Even in tragedy, blessings. A friend of a friend is right now recovering from a heart transplant...the heart donated from one of the victims of this tragedy. Courage personified, in the professor who blocked the door with his own body so his students could escape...in the students and faculty who carried wounded out before the medics could reach the scene, risking their own lives to evacuate those who couldn't escape on their own. Even in a tragedy, there are things to be proud of, as fellow Americans and fellow humans.

In any tragedy, the horror is never the whole story.

Rebecca Mabanglo-Mayor said...

It is because I know of Whom you speak that I have hope still, to not give in to crushing despair.

As to "who is saying that there will be a backlash on racial lines?" - who? as I said, grief mixed with fear trembling through listserves. Are 'they' right? only time will tell. It is not so much about a certainty but a simple question "Will there be backlash?" I have hope there will not be and the early returns are positive.

Here's my challenge to you, though - What is it about our present society that would bring up the question 'Will there be a backlash?' I think it is more important to ask why this question was/is on so many minds. Can you find reasons in recent US history that might lead a person of color to believe they might be the victim of backlash for seemingly unreasonable, or even reasonable, causes?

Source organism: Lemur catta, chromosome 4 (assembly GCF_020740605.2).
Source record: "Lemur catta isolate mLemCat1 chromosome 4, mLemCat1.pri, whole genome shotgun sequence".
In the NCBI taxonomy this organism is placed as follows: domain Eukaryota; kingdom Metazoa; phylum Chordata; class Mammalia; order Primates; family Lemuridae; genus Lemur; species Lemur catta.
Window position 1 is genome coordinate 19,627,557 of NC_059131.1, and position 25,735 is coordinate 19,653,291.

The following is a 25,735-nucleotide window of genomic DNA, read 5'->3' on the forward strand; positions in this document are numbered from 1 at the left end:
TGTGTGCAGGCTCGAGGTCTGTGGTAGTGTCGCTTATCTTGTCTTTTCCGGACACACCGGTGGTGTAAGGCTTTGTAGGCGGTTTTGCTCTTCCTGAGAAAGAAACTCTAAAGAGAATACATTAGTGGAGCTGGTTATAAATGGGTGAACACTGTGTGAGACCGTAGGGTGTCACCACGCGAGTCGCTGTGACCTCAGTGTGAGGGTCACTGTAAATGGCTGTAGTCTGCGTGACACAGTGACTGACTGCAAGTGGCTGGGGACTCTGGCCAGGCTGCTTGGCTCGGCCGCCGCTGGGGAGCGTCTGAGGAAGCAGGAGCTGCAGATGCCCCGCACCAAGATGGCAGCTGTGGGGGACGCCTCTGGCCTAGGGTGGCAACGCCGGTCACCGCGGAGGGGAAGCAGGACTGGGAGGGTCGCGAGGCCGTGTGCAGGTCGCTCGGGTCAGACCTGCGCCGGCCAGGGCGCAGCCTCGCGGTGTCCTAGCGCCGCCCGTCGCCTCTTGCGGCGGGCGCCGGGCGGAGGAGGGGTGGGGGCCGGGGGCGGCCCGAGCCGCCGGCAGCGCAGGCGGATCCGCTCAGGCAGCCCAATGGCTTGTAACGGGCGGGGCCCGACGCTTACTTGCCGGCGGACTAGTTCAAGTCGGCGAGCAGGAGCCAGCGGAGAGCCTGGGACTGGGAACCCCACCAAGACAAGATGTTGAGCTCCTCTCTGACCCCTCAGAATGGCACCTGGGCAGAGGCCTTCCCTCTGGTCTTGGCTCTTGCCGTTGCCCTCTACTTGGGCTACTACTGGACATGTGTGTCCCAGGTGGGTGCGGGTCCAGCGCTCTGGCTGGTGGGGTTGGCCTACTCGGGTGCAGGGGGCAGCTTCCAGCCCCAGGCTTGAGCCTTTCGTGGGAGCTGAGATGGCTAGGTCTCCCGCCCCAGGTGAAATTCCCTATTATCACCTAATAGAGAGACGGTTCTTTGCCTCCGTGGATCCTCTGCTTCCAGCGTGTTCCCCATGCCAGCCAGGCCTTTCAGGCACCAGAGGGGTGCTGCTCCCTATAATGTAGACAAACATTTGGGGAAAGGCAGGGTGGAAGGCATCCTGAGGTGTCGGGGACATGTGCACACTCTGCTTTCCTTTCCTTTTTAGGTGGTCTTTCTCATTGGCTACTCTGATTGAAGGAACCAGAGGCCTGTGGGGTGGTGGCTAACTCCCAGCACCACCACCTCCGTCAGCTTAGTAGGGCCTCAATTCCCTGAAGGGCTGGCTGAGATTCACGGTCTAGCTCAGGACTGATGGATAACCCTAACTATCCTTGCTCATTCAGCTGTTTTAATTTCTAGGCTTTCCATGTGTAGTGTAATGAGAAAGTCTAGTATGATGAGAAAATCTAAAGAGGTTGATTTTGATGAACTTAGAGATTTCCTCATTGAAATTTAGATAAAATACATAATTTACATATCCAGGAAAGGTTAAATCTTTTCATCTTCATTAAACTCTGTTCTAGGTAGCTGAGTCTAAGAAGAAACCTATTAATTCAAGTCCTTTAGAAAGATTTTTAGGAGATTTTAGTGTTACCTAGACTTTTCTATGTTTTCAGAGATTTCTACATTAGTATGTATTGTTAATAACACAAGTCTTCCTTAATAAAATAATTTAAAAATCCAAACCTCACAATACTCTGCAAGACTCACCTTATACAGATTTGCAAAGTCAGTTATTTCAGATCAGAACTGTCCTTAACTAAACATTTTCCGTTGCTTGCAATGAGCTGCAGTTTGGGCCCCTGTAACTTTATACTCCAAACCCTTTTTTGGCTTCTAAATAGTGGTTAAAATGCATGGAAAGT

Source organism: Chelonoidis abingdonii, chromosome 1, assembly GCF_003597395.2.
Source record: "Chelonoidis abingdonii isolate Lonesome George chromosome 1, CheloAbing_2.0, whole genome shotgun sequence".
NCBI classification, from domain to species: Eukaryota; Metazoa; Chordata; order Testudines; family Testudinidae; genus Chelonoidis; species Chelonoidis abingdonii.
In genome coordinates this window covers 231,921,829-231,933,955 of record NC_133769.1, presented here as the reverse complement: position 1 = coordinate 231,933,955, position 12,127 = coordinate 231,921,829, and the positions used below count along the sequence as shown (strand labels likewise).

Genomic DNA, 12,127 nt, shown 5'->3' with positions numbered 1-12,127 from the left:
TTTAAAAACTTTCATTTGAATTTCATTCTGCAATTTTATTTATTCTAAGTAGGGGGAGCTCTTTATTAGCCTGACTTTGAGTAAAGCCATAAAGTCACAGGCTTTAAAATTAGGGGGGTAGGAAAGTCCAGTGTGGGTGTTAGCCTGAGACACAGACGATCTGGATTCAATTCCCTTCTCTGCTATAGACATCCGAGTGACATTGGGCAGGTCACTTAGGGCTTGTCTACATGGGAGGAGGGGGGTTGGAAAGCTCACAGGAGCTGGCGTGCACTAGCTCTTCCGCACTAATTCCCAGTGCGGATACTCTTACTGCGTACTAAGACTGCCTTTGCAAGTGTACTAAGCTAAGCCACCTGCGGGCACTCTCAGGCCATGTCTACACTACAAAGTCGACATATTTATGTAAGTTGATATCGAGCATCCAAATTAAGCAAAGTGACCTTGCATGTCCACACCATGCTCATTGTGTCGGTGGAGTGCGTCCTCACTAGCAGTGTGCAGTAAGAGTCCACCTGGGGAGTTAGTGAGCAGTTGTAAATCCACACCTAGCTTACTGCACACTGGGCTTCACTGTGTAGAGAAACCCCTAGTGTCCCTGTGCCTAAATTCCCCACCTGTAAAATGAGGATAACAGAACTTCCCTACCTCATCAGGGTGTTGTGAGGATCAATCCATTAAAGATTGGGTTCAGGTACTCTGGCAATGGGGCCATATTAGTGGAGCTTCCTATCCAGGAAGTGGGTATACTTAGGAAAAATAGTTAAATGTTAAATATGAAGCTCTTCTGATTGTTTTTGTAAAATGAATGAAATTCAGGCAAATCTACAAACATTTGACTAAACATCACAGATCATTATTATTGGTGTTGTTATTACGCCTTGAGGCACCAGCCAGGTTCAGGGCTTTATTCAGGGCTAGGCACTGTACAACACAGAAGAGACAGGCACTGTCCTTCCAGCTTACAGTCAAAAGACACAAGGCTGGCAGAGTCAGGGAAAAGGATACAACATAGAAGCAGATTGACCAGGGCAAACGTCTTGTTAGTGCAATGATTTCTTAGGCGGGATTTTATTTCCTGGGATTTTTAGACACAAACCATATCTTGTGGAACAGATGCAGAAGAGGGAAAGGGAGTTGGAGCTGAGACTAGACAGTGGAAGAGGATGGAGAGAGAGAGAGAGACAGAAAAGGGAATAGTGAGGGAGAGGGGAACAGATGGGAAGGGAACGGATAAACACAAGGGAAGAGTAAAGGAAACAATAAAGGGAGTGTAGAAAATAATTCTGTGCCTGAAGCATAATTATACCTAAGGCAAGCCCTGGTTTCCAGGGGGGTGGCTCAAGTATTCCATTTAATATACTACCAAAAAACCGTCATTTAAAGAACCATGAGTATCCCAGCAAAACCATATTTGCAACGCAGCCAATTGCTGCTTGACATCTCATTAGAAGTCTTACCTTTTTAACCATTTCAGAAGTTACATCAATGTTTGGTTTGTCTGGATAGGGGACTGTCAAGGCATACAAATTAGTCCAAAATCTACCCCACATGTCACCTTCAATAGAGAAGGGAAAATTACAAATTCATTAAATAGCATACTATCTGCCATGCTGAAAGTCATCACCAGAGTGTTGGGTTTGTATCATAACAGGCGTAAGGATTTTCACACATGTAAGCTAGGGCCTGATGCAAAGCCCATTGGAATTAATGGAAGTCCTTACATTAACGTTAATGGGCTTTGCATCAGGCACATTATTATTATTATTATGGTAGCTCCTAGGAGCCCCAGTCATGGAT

Some of the discussion is tracked here: http://home.hamptonroads.com/blog/index.cfm?uid=45

As for my litany of possible responses - these were drawn from the many messages I have had cross my computer, each borne of a different person's experience and emotional proximity to the event. Grief and prayer were my first responses, that along with stunned silence.

And I agree, many things have been made good from the tragedy, from the heroism of individuals faced with life and death, split second decisions (the professor you speak of was a colleague of the Society I work for), to the decisions made by grieving families to reach out in reassurance and comfort, to the examination of how fragile life is, how wondrous a gift.